I'm studying for CISSP certification and one of the video lectures I viewed (CBT Nuggets) really confused me. Here are some excerpts from the lecture:

"Role Based Access Control doesn't always use the role for the basis for how it's going to divide information and access the information"

"Now let's get into, I guess the easiest way to define it is the 'types of RBAC' that you might see out there. The first one is role based and that one is the one that's naturally the idea here because we're talking about role based access control. But what I'm also going to say is that there's also what's known as Task Based Access Control, also called RBAC. In other words, the way we're going to divide our groups or our containers is either going to be by role or by task.

Is it correct to consider Task Based Access Control as a type of RBAC? That doesn't seem right and other resources seem to discuss it as an entirely separate access control framework (e.g. http://books.google.com/books?id=qf_h9ixAx70C&lpg=PA61&dq=RBAC%20TBAC&pg=PA61#v=onepage&q=RBAC%20TBAC&f=false)

1 Answer 1


There are some non-canonical (or non-"standard") access control models (besides the well-known MAC, DAC, RBAC...), that are simply not well defined.
As in, anyone can define or redefine them as they want, as long as the model makes sense.

E.g. this post was the first time I heard that model called "Task based access control", though I use/employ/review it a lot. Strangely, that book you linked to was the second time, in a different meaning...

I will point out that in many/most cases that use the model you called TBAC, it is aggregated back up into roles.
That is, the access is granted based on a task, but the access check then compares this task to roles that contain that task, and users that are part of one of those roles.
In other words, tasks can be seen as "sub-roles" - or if its easier, roles become role-containers, and the tasks are the real roles...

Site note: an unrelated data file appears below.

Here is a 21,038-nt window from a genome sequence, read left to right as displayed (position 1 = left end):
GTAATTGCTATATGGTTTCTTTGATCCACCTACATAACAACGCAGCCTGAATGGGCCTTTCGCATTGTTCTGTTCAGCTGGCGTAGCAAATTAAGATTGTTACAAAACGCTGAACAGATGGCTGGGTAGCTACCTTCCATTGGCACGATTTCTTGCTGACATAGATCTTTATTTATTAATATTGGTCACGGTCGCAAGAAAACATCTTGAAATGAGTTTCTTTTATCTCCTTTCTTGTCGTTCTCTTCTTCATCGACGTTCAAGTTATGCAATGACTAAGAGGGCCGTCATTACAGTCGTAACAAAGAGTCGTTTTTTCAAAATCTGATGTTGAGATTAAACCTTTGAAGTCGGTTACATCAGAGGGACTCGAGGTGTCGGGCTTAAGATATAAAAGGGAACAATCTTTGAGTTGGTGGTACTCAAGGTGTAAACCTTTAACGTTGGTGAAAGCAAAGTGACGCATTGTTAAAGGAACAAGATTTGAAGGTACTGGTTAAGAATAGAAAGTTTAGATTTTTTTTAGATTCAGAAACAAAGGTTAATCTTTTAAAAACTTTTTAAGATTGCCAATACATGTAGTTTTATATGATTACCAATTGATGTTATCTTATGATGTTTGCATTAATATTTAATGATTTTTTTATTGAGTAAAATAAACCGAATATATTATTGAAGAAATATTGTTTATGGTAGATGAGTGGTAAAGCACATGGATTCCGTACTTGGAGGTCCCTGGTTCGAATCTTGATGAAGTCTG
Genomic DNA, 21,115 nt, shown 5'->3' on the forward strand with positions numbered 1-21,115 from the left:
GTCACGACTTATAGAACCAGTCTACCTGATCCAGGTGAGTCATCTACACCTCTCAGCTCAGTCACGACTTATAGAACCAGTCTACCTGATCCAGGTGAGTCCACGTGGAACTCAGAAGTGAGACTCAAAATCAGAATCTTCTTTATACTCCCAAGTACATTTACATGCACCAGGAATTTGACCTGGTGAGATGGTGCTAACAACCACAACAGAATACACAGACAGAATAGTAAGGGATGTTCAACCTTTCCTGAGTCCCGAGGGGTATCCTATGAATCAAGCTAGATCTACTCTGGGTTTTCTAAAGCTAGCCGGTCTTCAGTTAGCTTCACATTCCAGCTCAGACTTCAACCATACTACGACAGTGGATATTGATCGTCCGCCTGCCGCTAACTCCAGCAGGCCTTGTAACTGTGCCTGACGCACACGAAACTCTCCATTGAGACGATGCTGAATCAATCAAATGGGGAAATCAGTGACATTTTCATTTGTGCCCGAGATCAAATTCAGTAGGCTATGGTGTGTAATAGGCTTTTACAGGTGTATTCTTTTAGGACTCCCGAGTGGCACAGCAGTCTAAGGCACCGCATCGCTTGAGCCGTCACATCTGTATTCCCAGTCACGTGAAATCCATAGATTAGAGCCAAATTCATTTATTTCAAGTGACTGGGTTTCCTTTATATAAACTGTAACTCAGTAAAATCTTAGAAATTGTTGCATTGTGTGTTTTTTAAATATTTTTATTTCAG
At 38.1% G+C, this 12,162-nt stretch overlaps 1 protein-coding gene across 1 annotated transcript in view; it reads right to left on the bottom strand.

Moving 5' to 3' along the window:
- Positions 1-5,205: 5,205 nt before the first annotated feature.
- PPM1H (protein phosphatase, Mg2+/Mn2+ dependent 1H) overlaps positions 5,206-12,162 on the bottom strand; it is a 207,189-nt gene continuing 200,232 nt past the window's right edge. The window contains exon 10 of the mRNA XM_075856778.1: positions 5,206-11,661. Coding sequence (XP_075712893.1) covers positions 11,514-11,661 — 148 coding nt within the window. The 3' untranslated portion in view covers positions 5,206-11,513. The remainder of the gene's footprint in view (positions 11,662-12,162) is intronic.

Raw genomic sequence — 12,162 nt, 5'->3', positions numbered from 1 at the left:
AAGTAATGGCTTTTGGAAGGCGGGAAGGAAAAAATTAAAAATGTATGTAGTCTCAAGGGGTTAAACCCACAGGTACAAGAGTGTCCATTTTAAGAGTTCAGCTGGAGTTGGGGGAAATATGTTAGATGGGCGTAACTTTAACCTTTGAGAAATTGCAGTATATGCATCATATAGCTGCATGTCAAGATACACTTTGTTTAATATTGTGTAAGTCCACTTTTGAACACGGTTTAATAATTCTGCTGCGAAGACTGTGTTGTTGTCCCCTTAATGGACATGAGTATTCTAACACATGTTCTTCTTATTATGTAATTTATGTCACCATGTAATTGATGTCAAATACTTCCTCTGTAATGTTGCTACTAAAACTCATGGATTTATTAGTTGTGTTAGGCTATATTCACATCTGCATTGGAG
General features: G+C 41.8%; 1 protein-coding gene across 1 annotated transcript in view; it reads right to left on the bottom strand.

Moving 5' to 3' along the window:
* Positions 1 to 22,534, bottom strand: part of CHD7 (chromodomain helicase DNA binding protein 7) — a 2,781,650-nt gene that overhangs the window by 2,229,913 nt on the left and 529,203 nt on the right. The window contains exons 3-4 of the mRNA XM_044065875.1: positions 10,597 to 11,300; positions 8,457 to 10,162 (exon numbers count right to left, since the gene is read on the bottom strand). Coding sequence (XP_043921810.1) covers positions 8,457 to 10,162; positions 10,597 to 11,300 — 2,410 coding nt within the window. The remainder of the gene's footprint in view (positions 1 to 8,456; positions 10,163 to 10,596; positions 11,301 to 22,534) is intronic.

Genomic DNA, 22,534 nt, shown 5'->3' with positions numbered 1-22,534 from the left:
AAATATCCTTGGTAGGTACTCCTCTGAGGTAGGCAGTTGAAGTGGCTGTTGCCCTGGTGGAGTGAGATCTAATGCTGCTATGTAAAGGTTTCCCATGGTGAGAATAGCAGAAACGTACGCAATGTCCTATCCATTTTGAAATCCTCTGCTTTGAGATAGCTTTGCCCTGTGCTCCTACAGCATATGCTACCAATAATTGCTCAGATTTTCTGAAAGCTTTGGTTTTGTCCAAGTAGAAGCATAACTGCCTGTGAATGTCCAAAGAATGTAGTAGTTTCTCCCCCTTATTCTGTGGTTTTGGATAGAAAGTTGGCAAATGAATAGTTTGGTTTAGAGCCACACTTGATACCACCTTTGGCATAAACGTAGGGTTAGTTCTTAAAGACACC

See e.g. Microsoft's AzMan tool.

Clearly, this is a huge improvement on straight RBAC, since it gives you some granularity and dynamics to play with, but it's still a form of (extended) RBAC.
Btw, I've also seen this called "Hierarchical RBAC", so...

  • @Mikey, also note some of the quote - part of it is a logical way of partitioning roles. Do you do this by organizational "role" (title), or by technical tasks? This disconnect is what makes role management so tricky. There is usually not one correct answer...
    – AviD
    May 3, 2011 at 15:12
  • I was afraid you'd say that ;-) It makes since but I'm concerned that ambiguous areas like this will become troublesome during the exam since I won't have an essay field to explain why I chose the answer.
    – Mike B
    May 4, 2011 at 0:09
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    @Mikey sorry to say but (unless they changed it in the last few years) the CISSP exam is unlikely to require that level of analysis and role modeling, just to be familiar with the terms (and what they mean, what they're used for, etc). To be clear, until proven otherwise, I doubt that "Task Based AC" is going to be one of the terms, it will just be "RBAC".
    – AviD
    May 4, 2011 at 0:24
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    But getting past the test, these considerations - like most other issues - are a tradeoff. What makes sense in your context? What is more "natural" for the users / administrators? What type of application is it, and what is the org's culture? Who are the users - IT folk, or "business" types? And so on...
    – AviD
    May 4, 2011 at 0:26

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